Guy, Shy; Architects of Oppression
The history of the child sex abuse witch hunt is chronicled from the times of Anthony Comstock and J. Edgar Hoover to the NCMEC of the present, including the influence of Kenneth Lanting, Ernie Allen and others.
Hamilton, Melissa; The Efficacy Of Severe Child Pornography Sentencing; Temple Law Review
Empirical Validity Or Political Rhetoric?

[USA's] Congress’s appetite for expanding the scope of child pornography laws and increasing the length of prison sentences for child pornography offenders endures, despite other officials involved in federal sentencing questioning the necessity and proportionality of severe sentences.
Emotions run high concerning issues involving the sexual exploitation of children. Moral panic has led Congress to pursue an ever-expanding federal regime of broadening the scope of child pornography laws and substantially increasing the length of sentences.
Based on an assessment of the empirical evidence, the Congressional stance is best characterized as political rhetoric. Overall, empirical research fails to establish a correlation, much less a causative link, between viewing child pornography and contact offenses against children.
Graupner, Helmut; The 17-year-old Child An Absurdity of the Late 20th Century
No language in the world ever used the term “child” for persons beyond their early teens. No person beyond its early teens is a “child”.
It was the Convention on the Rights of the Child of 1989 which first did away with the distinction between children and adolescents and labelled all minors under 18 “child” (Art. 1).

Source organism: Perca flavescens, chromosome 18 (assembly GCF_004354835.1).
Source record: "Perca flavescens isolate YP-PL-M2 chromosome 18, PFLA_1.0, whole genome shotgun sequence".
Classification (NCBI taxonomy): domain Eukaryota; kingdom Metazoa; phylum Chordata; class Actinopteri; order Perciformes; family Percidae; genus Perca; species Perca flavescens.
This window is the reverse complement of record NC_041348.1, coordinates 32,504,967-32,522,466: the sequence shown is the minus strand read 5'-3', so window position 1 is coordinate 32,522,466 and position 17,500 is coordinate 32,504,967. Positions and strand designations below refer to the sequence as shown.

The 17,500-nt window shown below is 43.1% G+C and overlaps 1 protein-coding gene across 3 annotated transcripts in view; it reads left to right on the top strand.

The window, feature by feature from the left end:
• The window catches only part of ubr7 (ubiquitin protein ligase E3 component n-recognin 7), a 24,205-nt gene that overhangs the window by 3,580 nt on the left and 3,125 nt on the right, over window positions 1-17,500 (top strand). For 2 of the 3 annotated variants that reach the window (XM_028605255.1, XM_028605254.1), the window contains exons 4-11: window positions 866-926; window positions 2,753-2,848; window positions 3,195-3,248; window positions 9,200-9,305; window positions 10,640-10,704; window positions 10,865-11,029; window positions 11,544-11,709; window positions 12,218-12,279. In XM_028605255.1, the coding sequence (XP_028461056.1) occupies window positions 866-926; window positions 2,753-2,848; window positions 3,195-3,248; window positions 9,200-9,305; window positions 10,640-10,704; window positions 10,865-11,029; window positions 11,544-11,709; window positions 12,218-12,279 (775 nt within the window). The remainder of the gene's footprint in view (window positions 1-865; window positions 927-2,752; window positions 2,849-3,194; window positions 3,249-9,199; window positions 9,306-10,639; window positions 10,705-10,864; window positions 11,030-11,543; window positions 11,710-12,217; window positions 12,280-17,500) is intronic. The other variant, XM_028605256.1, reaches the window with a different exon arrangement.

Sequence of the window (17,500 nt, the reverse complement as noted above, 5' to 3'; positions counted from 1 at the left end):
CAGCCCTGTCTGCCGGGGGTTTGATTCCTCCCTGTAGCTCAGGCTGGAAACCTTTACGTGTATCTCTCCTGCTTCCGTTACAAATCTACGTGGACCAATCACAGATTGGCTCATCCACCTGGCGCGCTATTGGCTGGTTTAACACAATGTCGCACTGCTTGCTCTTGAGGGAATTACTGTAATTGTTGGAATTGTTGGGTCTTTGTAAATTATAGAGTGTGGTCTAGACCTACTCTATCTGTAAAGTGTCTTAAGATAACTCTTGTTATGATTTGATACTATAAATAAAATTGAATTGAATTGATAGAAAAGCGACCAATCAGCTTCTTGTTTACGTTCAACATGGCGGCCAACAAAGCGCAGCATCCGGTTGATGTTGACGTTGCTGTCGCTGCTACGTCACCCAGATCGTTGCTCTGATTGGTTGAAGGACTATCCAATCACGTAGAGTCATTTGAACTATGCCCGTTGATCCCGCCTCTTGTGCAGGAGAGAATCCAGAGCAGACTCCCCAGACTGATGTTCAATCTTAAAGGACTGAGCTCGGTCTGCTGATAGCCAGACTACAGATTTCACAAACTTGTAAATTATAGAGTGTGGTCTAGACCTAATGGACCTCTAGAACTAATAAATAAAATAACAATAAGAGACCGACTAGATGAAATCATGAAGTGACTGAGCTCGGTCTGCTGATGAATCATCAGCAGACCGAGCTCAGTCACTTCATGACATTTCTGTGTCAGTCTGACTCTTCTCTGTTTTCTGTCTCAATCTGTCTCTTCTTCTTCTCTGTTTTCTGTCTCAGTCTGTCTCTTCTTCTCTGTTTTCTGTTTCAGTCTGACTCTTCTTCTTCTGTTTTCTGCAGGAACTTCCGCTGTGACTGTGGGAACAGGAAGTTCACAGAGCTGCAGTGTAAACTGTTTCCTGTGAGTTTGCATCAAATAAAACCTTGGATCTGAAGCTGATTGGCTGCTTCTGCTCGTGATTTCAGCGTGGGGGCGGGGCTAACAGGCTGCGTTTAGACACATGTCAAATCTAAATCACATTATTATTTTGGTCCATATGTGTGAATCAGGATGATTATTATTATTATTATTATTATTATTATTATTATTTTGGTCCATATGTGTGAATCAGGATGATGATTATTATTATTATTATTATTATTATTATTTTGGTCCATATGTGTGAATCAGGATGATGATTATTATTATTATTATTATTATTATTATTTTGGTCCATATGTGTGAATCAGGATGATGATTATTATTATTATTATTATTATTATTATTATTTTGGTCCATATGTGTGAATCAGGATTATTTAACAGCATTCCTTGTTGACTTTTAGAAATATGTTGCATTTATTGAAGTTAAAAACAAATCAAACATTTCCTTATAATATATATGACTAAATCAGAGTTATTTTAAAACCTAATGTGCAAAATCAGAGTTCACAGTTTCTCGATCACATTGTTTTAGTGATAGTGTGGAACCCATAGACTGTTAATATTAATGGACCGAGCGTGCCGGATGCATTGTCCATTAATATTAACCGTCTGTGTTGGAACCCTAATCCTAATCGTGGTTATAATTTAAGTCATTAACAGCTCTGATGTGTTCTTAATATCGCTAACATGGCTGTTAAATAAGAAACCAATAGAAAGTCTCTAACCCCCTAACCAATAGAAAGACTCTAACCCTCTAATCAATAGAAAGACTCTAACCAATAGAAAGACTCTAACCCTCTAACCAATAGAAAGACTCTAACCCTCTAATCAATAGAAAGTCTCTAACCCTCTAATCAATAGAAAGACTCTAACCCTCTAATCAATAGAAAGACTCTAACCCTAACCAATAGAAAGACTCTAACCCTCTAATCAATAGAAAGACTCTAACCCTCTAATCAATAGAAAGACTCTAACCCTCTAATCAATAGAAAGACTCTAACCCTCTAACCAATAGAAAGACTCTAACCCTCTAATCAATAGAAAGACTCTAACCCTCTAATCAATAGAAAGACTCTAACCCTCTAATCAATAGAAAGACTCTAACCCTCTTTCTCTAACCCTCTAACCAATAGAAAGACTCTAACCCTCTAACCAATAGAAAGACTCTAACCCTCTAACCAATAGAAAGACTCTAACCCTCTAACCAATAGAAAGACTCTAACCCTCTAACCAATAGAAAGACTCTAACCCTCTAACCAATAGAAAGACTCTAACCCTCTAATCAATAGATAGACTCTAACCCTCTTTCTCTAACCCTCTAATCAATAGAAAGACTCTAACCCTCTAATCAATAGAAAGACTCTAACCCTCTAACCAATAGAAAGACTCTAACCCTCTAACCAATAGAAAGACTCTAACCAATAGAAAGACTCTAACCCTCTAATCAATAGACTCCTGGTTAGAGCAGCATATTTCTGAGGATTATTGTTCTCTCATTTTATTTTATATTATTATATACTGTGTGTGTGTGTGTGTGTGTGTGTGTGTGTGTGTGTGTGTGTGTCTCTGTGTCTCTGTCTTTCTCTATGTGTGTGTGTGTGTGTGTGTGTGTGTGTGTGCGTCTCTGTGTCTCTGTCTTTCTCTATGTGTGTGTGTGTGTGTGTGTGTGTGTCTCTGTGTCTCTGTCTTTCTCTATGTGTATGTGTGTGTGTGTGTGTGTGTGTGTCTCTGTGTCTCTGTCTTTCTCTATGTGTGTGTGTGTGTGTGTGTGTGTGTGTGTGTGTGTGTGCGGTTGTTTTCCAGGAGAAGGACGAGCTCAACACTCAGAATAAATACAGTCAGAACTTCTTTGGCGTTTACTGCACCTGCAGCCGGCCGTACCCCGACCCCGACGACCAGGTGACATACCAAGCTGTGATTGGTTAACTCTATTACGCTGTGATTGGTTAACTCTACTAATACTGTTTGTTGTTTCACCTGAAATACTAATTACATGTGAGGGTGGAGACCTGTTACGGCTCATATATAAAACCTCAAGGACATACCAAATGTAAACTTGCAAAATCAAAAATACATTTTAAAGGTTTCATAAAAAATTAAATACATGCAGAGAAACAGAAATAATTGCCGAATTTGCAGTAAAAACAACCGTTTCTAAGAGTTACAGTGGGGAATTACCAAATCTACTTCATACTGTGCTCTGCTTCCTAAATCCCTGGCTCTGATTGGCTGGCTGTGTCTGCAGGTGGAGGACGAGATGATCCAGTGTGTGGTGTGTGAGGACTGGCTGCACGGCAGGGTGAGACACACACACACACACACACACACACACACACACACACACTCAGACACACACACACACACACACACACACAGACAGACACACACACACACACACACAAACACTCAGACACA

The European Commission took this concept over into the criminal law area when it proposed an EU-Framework Decision on Combating the Sexual Exploitation of Children and Child Pornography in December 2000. This framework-decision obliges all the member states of the European Union to create certain sexual offences which goes far beyond what is known in that area in any European state so far.
The proposal of the Commission defined as “child” every person up to its 18th birthday (Art. 1 lit. a). It did not differentiate in any way between various age groups, i.e. it did not distinguish between children on the one hand and adolescents on the other. The proposal treated a 17-year-old young man in the same way as a 5 year old child.
This implementation of the same criteria for sexual protection and abuse to a five-year-old child and a 17-year-old adolescent leads to absurd and dangerous consequences.
Levine, Judith; Decent Exposure?, Apr 29 2009
I’ve been peeved all month about the latest panic: “sexting.”
More and more states are bringing child-porn charges against teenagers who take racy pictures of themselves and send them electronically to lovers or pals.You might call sexting a dunderheaded act — who knows where your immortalized nipples might end up — but also a victimless “crime.”
Yet here is the amazing part: Child-porn law is based on the minor’s inability to consent to being photographed; the model is ipso facto a victim of the photographer. Sexting, in which the model is also the photographer, is a crime in which a person can be both perpetrator and victim at the same time.
U.S. sex law is like a black hole: Once reason falls in, it can never re-emerge.
Can all this get any stupider?
Weldon, Dave; Protect The Children, Jul 29 1999
Speech In The House Of Representatives, Thursday, July 29, 1999, condemning the Rind c.s. research reports.
Wagner, Lindsay A.; Sex Offender Residency Restrictions, Jan 01 2009
Sex offenders, as a group, incite the public's fear and hatred, and politicians seeking to curry electorate favor often support increasingly harsh sanctions against these "political pariahs of our day." Most recently, in an attempt to keep communities safe, at least twenty two states and hundreds of local municipalities have placed severe restrictions on where sex offenders may live after being released from prison. These restrictions typically exclude sex offenders from living within 1000 to 2500 feet of schools, parks, day care centers, and other areas where children congregate.
However, research indicates that these fear-driven laws are ill-advised policy choices based on faulty reasoning. They aggravate recidivism risk factors, and hence may actually make communities less safe.
Parliament, European; Sexual abuse of children: MEPs want to criminalise "grooming" on the Internet
The European Parliament calls for a stop to sexual exploitation of children and child pornography.